From this moment, every time Goodes stepped onto the football field, he was subject to intense booing from the crowd, as well as further racial slurs. He was portrayed both as a sook for not enduring the taunts with good grace, and a perpetrator who unfairly maligned his victim and was therefore receiving just punishment.

The media frenzy came to a head when Goodes performed a short, celebratory dance after kicking a goal. The virulent criticism and hostility he received for his 10 second display of Indigenous culture was enough to force Goodes to take a short leave of absence, then retire from the AFL altogether.

In short, Adam Goodes was subject to such intense racial harassment he was forced to give up his career and life in the public eye. His abuse was not necessarily just because he was Aboriginal – it was because he was proud of it. Goodes broke the mould of what was expected from Indigenous Australians by Australian football culture, and was maligned for it.


Similar scenarios can be found in nearly every minority group. Black lives matter protestors are invariably portrayed in the media as violent and angry, no matter how they protest. When a woman reports the death and rape threats she receives to her abuser’s publicly displayed employer, causing him to be fired, it is she who is labelled the instigator for naming and shaming him. And if you are a disabled person confronting ableism, expect to be portrayed as the stereotypical angry, bitter cripple, rather than having your opinion actually acknowledged.


By rejecting “niceness”, I am not advocating everyday hostility or violence as a first course of action (though there is certainly an argument to be made for punching Nazis). Nor am I daring to suggest how any member of a minority group should act – just the opposite. No one can tell you how to “do” disability, for instance.

That said: no one should have to throw petals at the feet of their abusers to be seen as a “good” minority. Our need for accomodations is not contingent on our meekness in the face of hostility. And no minority group should have to expend valuable energy on appearing inoffensive in order to advance their cause.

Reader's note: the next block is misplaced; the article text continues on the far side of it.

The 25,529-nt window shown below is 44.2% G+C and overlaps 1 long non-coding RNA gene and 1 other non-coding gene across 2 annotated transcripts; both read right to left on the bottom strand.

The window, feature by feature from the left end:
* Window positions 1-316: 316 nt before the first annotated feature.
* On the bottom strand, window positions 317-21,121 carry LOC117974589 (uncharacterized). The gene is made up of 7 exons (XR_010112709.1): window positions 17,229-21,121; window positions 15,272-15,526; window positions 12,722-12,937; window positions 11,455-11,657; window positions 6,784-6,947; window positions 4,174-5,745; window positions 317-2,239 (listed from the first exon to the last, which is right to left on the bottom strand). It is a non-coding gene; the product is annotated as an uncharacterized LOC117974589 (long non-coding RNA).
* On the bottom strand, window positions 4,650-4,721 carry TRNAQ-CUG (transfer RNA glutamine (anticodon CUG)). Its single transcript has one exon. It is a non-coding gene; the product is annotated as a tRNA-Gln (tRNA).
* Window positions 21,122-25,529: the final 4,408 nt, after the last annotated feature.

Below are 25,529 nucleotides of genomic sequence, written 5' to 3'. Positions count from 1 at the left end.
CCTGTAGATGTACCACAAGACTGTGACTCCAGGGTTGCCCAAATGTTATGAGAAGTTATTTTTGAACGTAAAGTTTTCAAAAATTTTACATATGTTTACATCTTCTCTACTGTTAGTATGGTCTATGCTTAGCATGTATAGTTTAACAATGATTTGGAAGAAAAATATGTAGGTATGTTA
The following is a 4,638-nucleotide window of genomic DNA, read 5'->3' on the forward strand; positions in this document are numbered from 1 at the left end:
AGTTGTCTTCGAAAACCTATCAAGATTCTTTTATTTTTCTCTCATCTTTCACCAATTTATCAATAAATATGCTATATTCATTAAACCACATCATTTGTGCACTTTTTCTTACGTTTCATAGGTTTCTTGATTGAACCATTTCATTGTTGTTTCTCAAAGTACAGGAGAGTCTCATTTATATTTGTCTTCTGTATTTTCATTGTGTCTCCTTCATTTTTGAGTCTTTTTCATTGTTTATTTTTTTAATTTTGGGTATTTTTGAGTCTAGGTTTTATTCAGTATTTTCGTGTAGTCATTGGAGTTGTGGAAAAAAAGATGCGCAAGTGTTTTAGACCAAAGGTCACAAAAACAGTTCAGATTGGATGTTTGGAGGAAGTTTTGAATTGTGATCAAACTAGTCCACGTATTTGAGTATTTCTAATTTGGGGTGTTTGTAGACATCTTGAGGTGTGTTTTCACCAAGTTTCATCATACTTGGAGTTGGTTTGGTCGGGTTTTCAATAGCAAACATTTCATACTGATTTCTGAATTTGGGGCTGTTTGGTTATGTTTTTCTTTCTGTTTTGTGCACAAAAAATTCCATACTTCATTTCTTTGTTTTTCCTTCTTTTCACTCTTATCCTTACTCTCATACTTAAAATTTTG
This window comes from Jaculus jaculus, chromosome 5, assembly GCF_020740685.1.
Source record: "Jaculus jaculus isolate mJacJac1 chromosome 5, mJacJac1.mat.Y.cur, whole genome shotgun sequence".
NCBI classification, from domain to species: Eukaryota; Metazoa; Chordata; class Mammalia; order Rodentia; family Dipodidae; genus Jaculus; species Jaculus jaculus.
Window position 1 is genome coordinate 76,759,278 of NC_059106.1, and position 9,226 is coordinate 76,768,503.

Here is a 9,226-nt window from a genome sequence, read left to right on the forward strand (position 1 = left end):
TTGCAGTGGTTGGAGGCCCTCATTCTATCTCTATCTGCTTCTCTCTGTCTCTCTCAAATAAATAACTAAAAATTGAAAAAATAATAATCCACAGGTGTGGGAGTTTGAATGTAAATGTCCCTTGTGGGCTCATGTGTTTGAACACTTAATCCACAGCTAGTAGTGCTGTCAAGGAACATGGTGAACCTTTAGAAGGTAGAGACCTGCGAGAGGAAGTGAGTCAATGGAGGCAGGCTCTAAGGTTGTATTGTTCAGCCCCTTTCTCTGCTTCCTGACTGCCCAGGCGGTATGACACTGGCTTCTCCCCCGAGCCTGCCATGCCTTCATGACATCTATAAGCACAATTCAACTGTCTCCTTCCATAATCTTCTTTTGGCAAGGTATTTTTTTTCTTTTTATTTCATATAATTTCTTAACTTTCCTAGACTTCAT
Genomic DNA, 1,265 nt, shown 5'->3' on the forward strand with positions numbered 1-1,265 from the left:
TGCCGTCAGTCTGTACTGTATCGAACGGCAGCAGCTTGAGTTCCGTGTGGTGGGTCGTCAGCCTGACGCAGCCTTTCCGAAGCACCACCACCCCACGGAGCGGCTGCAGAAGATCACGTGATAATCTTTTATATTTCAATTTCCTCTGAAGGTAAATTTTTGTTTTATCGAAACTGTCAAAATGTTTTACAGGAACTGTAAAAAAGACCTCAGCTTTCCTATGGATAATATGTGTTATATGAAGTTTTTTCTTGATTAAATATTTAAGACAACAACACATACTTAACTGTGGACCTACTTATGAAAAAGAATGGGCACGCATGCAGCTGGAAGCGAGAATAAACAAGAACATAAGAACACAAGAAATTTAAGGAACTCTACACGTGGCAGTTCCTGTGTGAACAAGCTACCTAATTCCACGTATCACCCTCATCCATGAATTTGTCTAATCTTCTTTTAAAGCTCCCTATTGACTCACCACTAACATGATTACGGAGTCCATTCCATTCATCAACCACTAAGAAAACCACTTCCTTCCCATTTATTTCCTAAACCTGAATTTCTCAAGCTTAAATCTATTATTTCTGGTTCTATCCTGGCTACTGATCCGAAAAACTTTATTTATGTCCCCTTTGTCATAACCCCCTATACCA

A female robot speaks to Bender from Futurama. Text: have you any idea how it feels to be a Fembot living in a Manbot's Manputer's world?

When people argue that minority groups do not deserve the right to exist, do they really deserve “niceness” in return? Will niceness somehow change the minds of those who speak only in the language of violence? Discourse surrounding inequality should be focused on how society’s imbalances can be redressed to improve the quality of life for many, not a critique of the actions of the marginalised which only serve as another tool of control.


It is tempting to think that if I am just nice enough to those who mock me for my disability, or attempt to legislate away my rights, then they will eventually see things from my perspective. Unfortunately, it takes more than “niceness” to instigate change. As Stella Young said, “No amount of smiling at a flight of stairs has ever made it turn into a ramp”.

In a world where merely existing as a marginalised person can be a political act, pride in oneself is a powerful statement. For me, being a proud, disabled woman is a good start.



*In case I wasn’t quite clear in the piece, I am not criticising those who, for whatever reason, cannot or do not show pride in their minority status. Not everyone can be “out” and safe, or are able to take part in activism. I am criticising instead the system which expects us to remain silent and compliant, not those who do.